Feeds

Cash-for-grade probe may result in felony charges for 84 students

College admins receive crash-course in security

SANS - Survey on application security programs

As many as 84 people could face felony charges for participating in a bribery scandal in which student employees of a community college in Northern California charged as much as $600 per grade to change their classmates' computer transcripts. There's no word yet if administrators who failed to police their networks will take a whack as well.

Police investigators suspect a core group of student employees at the Diablo Valley College (DVC) concocted the scam by seizing on an unusually lax security policy that permitted more than 100 people to access the network that housed the college's grade system. Registrars from other schools generally say no more than five employees should have the ability to change grades and students should not be among them, according to an article in the Contra Costa Times.

The number of employees with network privileges proliferated gradually over the years, as managers repeatedly asked system admins to grant access to new employees. Student workers took advantage of other oversights, including authorized network users who stepped away from their desks without first locking their machines.

The alleged scheme lasted more than three years and only came to light through anonymous tips given to administrators. It seems some co-workers of the suspects began to wonder how they could afford so many trips to Las Vegas.

Following a 15-month investigation, campus police at DVC, about 30 miles east of San Francisco, say they are close to submitting evidence to prosecutors in Contra Costa County. Felony charges could be filed against as many as 84 people.

Many of the suspects have already transferred to prestigious four-year universities, including the University of California at Berkeley and Cal Poly San Luis Obispo. The investigation has led to nationwide suspicion of DVC transcripts from schools considering admitting applicants from the two-year college.

Since learning of the suspected scandal, college administrators have removed access to the DVC's transcript network for all but 11 employees and grade changes must be approved by a panel of senior records administrators.

Oh and we almost forgot: employees are now required to block access to their computers when they go to the loo. ®

Combat fraud and increase customer satisfaction

More from The Register

next story
Parent gabfest Mumsnet hit by SSL bug: My heart bleeds, grins hacker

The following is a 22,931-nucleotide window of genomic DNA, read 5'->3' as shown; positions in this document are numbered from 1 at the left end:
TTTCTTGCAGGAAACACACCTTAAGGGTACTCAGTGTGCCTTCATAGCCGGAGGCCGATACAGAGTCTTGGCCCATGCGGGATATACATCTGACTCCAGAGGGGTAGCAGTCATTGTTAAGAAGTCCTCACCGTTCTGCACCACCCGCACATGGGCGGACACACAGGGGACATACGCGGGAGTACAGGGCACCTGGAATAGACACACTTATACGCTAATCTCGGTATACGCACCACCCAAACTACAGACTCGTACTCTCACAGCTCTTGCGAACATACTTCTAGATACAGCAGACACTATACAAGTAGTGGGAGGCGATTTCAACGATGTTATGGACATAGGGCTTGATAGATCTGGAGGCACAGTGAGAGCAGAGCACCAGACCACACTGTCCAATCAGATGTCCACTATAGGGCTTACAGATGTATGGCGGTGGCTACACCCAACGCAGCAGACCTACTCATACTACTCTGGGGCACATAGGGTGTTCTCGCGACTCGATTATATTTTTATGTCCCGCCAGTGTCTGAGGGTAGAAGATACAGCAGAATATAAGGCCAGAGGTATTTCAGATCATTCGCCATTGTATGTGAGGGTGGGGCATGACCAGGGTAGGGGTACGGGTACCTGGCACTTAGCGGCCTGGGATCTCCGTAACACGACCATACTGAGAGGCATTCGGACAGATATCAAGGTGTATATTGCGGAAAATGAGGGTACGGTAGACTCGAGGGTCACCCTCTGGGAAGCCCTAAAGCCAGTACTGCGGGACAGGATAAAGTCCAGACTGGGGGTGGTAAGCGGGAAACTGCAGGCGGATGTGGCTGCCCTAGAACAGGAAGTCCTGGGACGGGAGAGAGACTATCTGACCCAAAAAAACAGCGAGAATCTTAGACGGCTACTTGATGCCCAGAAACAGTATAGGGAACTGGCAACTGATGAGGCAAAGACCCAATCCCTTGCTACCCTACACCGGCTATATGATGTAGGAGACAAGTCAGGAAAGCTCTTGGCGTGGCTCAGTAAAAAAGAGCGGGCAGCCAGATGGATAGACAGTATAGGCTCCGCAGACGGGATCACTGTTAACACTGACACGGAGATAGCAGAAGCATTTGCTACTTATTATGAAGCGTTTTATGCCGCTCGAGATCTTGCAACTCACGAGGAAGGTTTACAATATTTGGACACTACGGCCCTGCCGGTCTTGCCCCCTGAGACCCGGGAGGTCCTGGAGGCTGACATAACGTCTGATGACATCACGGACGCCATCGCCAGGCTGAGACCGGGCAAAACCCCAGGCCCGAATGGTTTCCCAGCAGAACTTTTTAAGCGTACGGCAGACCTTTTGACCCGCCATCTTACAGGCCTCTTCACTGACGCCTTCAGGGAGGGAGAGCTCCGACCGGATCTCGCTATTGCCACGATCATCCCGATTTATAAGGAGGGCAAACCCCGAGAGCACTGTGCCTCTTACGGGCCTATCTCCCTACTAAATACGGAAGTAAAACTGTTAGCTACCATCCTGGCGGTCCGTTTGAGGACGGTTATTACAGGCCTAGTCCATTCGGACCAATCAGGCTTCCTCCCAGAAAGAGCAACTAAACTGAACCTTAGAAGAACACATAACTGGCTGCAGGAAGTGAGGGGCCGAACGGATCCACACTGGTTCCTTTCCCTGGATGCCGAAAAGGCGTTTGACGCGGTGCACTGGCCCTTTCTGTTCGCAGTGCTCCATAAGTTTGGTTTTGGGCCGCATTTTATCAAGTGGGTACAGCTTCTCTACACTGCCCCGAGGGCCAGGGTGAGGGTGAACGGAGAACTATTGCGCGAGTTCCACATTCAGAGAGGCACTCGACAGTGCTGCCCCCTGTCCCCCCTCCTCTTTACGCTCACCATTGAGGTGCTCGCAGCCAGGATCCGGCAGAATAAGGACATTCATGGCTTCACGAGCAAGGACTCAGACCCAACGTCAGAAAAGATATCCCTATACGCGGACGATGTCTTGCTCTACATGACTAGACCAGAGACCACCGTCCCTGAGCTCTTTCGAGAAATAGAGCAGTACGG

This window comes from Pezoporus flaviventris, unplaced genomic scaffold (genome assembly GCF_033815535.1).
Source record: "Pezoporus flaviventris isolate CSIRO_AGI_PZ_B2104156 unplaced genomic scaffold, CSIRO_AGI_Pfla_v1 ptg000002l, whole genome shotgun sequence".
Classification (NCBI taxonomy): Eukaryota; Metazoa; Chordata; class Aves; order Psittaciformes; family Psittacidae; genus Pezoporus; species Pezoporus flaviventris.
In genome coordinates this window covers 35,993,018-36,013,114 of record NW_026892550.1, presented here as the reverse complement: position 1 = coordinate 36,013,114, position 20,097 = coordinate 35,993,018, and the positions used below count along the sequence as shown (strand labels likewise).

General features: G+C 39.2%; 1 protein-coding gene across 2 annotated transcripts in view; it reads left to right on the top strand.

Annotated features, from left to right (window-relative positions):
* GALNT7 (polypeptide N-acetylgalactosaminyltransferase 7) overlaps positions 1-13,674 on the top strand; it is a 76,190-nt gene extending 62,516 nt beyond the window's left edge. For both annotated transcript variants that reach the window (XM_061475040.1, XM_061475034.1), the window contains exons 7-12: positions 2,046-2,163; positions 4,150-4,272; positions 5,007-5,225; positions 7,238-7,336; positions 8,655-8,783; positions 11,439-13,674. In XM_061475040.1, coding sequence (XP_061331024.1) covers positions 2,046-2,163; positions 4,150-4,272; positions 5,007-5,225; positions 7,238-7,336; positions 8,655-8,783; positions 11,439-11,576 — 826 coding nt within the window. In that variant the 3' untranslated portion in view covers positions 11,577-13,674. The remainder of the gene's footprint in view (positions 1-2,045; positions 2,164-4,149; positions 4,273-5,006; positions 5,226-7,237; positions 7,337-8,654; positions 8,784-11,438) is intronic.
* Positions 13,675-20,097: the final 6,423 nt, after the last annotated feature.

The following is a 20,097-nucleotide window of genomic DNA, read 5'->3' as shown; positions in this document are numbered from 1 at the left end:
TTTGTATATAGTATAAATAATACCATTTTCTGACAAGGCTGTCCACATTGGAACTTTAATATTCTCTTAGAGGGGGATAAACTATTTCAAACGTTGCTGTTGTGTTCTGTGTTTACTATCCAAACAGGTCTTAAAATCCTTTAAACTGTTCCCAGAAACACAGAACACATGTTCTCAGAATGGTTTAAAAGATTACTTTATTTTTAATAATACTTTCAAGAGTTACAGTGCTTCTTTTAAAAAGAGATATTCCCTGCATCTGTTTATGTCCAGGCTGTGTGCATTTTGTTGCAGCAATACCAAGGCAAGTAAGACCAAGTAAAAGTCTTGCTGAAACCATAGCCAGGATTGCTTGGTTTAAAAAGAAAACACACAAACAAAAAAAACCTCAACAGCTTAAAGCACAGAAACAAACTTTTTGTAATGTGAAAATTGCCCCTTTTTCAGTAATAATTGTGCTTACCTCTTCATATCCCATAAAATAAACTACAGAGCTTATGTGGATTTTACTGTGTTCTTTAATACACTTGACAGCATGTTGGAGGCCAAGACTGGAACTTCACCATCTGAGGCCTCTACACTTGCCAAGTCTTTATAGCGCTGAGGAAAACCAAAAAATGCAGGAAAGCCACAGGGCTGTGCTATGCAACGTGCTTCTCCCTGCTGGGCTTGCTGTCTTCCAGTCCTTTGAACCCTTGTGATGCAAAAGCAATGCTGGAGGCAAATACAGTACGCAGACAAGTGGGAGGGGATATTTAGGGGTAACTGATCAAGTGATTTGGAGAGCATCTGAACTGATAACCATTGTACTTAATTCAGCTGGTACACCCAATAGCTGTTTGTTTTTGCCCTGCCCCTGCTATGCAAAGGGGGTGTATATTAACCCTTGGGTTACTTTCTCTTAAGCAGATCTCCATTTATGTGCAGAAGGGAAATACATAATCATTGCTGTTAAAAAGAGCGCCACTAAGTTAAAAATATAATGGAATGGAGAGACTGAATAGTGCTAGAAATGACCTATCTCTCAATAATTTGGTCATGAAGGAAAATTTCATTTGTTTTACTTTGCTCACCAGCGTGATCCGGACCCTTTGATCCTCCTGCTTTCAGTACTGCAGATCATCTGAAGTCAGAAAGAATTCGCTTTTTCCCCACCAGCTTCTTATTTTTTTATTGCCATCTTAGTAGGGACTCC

Natter-board tells middle-class Britain to purée its passwords
Obama allows NSA to exploit 0-days: report
If the spooks say they need it, they get it
Web data BLEEDOUT: Users to feel the pain as Heartbleed bug revealed
Vendors and ISPs have work to do updating firmware - if it's possible to fix this
Samsung Galaxy S5 fingerprint scanner hacked in just 4 DAYS
Sammy's newbie cooked slower than iPhone, also costs more to build
Mounties always get their man: Heartbleed 'hacker', 19, CUFFED
Canadian teen accused of raiding tax computers using OpenSSL bug
Snowden-inspired crypto-email service Lavaboom launches
German service pays tribute to Lavabit
One year on: diplomatic fail as Chinese APT gangs get back to work
Mandiant says past 12 months shows Beijing won't call off its hackers
prev story

Whitepapers

Designing a defence for mobile apps
In this whitepaper learn the various considerations for defending mobile applications; from the mobile application architecture itself to the myriad testing technologies needed to properly assess mobile applications risk.
3 Big data security analytics techniques
Applying these Big Data security analytics techniques can help you make your business safer by detecting attacks early, before significant damage is done.
Five 3D headsets to be won!
We were so impressed by the Durovis Dive headset we’ve asked the company to give some away to Reg readers.
The benefits of software based PBX
Why you should break free from your proprietary PBX and how to leverage your existing server hardware.
Securing web applications made simple and scalable
In this whitepaper learn how automated security testing can provide a simple and scalable way to protect your web applications.